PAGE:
September 14th, 2019 marked the 90th anniversary of a plane crash tragedy that occurred in St. Catharines.
It was supposed to be a day that, in the words of the Toronto Star, “was to put St. Catharines on the airways of the world” – the official opening of the Niagara District Airport. Instead, the day ended in devastation and chaos when a five-passenger plane named Travelair, flown by a First World War veteran pilot, inexplicably crashed only two miles south of where it took off. All six persons on the plane, including a six-year-old child, were killed.
The Grand Opening of the Niagara District Airport
Passenger aviation was a relatively new and exciting phenomenon in 1929, and the official opening of the Niagara District Airport was set to be a three-day celebratory event filled with races, competitions, and novelty passenger flights. Between 25 and 30 airplanes were present for the inauguration, including stunt planes, “Moth” aircraft (a series of light, sports planes designed by Geoffrey de Havilland in the 1920s and 1930s), and commercial planes, including the Travelair.
Given the safety rule that planes participating in racing events could not carry passengers, the day’s schedule set racing for the morning and early afternoon, and passenger flights for after 3:00 p.m. A banquet was planned for the evening. The day’s pilots and spectators were leaving for their hotels to ready for the banquet when the Travelair took off. Only a few watched casually.
A few moments later, Captain Earl Hand, president of the Toronto Flying Club, was about to use the phone to make a hotel reservation when a distraught woman came shrieking that the Travelair had crashed and to call an ambulance.
The cause of the Travelair crash is a mystery. According to the Toronto Star, the plane was known for its powerful engine and its passenger load was well within its carrying limits and had just a little cross-wind as it flew south. However, for an unknown reason, the plane failed to rise and climb to the height required to clear the tree tops and high-tension wires in its path. According to the newspaper report, the Travelair “crossed the Welland [S]hip [C]anal between locks 15 and 16, wallowed across weir number 15, barely got over the further bank that became a sixteen-foot drop on the far side, and sank, hitting the swamp below.
The victims of the tragic leisure flight were Pilot Frank Munro Bradfield, an experienced war-pilot; James McDonald, aged 36, a federal government photographer on the Welland Canal, who left behind a wife and two children; Agnes Bennett, aged 37, a widow and friend of the McDonald family; Louis Bennett, aged 22, who was set to be married the following week; John Bond, manager of the City Dairy, and his six-year-old son, Allen.
The Chain of Circumstance
The circumstances surrounding the plane crash are of unlucky coincidence and odd twists of fate. Originally, the inaugural celebrations were set to begin the day before, on Friday, September 13th. Premonition, as well as poor weather, pushed the start of the grand opening to Saturday.
The pilot, Frank Bradfield, was not originally scheduled to fly the Travelair that afternoon. He was tired after flying in two races, saying to a colleague, “I don’t feel like flying. I’m tired. I’d like to go to the hotel.” In the end, Bradfield did not want to disappoint the eager ticket-holders and reluctantly agreed to fly.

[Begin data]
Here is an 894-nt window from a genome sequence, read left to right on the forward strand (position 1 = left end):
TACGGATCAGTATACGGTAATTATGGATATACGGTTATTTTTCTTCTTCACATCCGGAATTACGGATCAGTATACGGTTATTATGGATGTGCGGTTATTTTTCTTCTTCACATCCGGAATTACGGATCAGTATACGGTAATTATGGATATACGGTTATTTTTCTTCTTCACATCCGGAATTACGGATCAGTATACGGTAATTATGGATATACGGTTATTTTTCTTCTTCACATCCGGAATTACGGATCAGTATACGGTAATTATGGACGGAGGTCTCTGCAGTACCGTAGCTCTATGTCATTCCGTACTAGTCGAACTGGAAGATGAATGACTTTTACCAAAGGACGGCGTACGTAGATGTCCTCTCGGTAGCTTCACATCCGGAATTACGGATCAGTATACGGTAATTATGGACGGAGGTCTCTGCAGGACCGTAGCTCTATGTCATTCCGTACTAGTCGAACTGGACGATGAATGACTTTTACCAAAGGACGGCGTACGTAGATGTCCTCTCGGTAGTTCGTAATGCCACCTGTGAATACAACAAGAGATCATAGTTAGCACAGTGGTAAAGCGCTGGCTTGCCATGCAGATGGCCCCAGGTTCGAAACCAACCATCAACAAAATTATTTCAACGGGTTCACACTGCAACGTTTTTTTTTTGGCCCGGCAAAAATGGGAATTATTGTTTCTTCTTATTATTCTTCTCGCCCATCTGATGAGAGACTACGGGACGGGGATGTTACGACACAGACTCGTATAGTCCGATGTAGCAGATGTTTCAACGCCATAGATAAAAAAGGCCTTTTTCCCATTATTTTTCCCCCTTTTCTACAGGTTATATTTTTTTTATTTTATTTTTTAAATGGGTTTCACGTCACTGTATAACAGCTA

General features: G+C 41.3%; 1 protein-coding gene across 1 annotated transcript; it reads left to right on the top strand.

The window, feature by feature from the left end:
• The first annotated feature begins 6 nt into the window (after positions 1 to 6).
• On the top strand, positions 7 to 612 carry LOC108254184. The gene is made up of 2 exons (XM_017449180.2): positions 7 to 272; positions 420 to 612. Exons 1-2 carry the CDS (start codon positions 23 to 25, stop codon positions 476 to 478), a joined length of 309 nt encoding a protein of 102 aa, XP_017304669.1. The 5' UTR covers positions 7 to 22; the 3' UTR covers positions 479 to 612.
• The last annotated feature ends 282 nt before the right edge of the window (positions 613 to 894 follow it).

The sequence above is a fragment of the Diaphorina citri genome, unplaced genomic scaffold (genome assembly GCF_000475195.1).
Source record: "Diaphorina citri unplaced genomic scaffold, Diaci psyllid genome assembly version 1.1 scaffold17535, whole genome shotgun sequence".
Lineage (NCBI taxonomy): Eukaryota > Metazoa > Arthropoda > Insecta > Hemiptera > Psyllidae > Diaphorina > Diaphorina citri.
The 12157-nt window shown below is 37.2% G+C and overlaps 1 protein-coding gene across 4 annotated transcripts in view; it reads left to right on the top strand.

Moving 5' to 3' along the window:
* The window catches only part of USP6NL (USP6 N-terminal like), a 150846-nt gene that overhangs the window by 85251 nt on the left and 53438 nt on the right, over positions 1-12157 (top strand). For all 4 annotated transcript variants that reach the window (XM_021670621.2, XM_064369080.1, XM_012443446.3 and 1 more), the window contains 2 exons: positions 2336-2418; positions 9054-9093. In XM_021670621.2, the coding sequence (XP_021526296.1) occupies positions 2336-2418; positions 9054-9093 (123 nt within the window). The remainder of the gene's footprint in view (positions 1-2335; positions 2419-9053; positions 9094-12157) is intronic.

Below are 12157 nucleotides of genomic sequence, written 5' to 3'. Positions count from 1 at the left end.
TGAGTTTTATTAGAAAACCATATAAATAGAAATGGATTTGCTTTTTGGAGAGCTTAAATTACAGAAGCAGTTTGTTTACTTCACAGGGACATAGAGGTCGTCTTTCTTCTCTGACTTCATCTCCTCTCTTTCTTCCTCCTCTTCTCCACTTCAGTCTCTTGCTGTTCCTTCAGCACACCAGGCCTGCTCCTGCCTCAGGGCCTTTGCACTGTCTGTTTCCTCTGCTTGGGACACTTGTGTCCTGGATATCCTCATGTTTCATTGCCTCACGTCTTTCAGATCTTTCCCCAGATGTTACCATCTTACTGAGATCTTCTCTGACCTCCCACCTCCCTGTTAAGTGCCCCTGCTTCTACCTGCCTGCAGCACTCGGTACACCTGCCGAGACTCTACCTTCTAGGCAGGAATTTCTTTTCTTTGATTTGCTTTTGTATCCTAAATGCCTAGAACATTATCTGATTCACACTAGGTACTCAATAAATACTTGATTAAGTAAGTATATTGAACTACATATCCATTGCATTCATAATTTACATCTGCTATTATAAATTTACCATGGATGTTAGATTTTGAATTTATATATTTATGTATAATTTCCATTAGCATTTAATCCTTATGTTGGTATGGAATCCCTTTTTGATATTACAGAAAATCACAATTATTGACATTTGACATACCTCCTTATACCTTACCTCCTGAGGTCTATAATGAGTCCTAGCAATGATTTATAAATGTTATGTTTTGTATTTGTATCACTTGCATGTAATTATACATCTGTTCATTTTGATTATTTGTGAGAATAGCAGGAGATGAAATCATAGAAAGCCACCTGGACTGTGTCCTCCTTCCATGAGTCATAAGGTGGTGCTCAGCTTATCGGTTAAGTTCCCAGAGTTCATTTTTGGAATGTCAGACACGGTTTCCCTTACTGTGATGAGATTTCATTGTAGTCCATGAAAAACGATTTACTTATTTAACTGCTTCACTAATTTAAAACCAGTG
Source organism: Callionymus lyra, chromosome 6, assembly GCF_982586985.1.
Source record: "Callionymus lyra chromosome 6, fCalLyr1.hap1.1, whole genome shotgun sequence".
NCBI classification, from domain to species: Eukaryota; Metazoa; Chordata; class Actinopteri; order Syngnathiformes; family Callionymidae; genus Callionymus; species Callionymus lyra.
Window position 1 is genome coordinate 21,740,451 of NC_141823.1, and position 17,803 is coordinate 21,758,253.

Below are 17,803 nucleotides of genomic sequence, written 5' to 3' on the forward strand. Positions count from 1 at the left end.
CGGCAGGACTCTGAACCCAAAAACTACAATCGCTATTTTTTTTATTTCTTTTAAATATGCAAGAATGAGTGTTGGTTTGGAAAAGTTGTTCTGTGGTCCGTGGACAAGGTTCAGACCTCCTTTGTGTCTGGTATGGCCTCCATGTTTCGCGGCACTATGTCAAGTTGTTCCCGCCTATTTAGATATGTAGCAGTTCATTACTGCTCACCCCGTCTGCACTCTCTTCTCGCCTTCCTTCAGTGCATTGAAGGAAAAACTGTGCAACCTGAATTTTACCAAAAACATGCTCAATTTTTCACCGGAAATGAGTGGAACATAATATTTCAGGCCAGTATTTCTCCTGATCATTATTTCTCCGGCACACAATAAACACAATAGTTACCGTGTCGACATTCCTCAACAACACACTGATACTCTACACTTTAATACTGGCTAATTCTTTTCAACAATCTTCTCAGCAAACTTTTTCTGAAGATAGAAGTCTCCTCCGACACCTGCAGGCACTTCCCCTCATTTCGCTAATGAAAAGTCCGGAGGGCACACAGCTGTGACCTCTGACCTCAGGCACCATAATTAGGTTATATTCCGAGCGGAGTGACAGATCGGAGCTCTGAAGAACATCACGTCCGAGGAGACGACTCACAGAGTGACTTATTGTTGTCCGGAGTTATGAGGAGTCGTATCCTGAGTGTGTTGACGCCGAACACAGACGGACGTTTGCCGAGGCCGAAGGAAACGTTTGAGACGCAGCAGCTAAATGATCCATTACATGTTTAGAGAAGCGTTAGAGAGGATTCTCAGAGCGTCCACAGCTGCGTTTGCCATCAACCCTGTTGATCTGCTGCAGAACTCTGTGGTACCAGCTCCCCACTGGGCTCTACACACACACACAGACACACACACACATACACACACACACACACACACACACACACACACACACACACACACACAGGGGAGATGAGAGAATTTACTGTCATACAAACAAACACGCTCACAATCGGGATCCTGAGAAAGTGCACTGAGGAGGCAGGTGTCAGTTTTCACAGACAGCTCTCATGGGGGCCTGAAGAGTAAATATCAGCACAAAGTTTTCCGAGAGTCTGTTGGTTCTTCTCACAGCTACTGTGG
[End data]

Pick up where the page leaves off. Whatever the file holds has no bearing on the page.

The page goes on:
James McDonald and Agnes Bennett were also not originally meant to be on the flight.
Agnes, an aviation enthusiast, was visiting James McDonald and his wife Roberta when she suggested the idea to take a passenger flight during the airport’s grand opening. Bennett purchased a ticket for herself, and, on a whim of fate, after two other passengers cancelled their tickets, James and Roberta were able to board the Travelair flight. However, Roberta was not one of the crash victims. Instead, she was the witness on the ground who called for help after the crash.
After being seated with her husband and friend in the cabin, Roberta, in a last-minute change of heart, gave up her ticket. The pilot had broken glass as he climbed into the cockpit. The incident struck Roberta with the force of premonition, saying to her husband, “I have a feeling I ought not to go on this flight. Give my ticket to someone else.” This was likely the ticket Louis Bennett took.
Roberta’s premonition was so powerful that she kept her eyes on the Travelair flight – while the other spectators seemed unconcerned and paid no attention to the flight, she did not miss one moment until it dipped, sank, and disappeared. Once she saw smoke, she knew something had gone wrong. This was when Roberta alerted authorities.
It was too late.
James McDonald, Agnes Bennett, and Frank Bradfield are each buried in Victoria Lawn Cemetery. John Bond, Allen Bond, and Louis Bennett are buried outside of St. Catharines.
The Travelair tragedy reminds us that our understanding of history is never full or complete. New stories and perspectives from the past continue to be uncovered, and it’s our responsibility here at the St. Catharines Museum to weave these into the fabric of our City’s history. The story of the Travelair plane crash was only dug up by the Museum this past summer, while researching for the annual Guided Spirit Walks.
It was another twist of fate to uncover this story just a few months ahead of its 90th anniversary.
Sara Nixon is a public historian and Public Programmer at the St. Catharines Museum & Welland Canals Centre. Research conducted by Amanda Balyk.